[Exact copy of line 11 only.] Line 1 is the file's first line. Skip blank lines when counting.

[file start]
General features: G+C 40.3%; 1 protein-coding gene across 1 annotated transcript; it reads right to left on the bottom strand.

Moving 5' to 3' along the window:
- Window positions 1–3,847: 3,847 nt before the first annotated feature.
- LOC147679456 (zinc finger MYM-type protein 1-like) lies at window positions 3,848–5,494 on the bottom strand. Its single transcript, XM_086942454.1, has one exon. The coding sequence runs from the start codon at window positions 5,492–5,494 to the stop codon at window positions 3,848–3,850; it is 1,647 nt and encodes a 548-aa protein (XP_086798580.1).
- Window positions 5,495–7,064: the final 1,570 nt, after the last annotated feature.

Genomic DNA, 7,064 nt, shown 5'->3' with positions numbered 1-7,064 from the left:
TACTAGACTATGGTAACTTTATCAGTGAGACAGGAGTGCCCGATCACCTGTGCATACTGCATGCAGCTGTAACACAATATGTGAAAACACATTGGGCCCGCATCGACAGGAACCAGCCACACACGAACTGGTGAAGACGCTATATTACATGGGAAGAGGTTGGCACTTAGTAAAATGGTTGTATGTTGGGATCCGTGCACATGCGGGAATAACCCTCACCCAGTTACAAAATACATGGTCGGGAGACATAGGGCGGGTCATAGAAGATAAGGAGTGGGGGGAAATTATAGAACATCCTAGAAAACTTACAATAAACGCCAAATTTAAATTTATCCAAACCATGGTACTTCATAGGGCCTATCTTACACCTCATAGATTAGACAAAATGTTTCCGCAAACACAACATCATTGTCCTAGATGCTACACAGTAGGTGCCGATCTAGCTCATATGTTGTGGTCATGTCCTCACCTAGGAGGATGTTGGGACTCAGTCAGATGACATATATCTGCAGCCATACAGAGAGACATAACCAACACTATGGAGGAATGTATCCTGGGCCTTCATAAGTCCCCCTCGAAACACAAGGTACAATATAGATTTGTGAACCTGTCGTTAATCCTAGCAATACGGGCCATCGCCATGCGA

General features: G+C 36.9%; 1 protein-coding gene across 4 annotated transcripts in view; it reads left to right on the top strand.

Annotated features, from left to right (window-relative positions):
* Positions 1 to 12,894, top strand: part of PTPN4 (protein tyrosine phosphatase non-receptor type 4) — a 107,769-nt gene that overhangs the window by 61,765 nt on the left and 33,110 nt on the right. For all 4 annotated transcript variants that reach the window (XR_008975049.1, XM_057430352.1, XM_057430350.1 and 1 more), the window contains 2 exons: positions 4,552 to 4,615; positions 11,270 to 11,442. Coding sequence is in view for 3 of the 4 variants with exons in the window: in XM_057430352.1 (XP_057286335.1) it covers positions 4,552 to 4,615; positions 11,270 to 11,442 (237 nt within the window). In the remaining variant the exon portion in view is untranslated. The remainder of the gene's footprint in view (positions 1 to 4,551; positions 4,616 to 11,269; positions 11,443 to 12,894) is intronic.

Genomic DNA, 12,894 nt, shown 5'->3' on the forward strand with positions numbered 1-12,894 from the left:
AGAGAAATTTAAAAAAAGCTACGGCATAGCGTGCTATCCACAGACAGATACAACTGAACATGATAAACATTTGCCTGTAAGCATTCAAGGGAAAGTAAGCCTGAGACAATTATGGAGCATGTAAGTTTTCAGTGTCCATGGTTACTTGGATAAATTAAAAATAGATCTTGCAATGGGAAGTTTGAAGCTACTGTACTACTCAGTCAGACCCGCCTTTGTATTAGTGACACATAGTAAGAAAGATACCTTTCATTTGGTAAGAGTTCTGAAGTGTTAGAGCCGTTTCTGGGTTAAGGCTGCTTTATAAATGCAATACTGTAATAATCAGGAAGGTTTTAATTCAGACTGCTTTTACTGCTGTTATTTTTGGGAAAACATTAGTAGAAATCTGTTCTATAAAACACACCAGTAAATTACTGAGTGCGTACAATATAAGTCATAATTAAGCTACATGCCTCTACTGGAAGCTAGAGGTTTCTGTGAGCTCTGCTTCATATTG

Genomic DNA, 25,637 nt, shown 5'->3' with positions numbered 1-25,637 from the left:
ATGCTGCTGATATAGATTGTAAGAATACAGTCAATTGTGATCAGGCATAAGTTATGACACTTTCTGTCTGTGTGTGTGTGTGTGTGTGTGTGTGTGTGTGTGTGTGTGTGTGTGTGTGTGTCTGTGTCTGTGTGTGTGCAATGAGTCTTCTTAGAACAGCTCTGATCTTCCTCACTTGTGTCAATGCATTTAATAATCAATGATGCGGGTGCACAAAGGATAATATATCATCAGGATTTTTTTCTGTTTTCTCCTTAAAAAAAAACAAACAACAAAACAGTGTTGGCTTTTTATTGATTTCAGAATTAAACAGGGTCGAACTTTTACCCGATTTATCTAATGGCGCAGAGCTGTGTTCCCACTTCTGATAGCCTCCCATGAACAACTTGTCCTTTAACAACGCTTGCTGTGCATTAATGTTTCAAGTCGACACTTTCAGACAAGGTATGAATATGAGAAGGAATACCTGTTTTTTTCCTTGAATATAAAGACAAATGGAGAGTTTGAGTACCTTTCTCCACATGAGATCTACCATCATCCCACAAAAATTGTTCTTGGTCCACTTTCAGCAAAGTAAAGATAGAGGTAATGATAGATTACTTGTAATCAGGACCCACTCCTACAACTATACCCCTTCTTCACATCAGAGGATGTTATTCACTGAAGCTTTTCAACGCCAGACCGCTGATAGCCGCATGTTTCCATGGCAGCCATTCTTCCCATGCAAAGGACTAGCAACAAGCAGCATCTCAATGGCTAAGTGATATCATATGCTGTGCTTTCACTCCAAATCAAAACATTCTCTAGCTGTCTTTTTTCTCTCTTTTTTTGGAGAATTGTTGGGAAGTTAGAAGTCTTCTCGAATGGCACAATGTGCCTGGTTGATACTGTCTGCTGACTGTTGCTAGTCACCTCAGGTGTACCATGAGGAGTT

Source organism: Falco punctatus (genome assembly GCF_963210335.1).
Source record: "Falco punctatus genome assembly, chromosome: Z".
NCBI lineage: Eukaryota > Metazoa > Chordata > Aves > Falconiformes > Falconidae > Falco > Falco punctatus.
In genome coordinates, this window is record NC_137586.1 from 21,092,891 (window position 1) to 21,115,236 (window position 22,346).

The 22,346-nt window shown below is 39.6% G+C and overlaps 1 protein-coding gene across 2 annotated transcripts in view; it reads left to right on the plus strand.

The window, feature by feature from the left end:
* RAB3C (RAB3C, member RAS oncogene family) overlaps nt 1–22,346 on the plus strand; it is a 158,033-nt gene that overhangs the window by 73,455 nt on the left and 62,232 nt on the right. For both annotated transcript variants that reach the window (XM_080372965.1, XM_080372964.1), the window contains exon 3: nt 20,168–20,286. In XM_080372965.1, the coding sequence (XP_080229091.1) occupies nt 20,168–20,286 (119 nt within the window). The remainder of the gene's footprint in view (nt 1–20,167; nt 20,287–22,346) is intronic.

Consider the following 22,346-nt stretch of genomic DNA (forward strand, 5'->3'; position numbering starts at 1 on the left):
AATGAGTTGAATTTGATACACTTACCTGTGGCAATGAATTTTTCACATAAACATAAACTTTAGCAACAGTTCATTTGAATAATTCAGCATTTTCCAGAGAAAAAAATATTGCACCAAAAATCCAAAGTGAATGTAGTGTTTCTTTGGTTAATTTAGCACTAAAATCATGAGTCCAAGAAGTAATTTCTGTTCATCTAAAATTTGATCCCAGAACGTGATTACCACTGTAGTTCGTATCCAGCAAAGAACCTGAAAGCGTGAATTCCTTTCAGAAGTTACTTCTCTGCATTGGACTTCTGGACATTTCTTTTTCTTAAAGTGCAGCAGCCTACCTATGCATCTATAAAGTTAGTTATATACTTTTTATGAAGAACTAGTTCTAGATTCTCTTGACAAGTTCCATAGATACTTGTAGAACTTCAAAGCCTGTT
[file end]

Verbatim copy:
Genomic DNA, 12,894 nt, shown 5'->3' on the forward strand with positions numbered 1-12,894 from the left: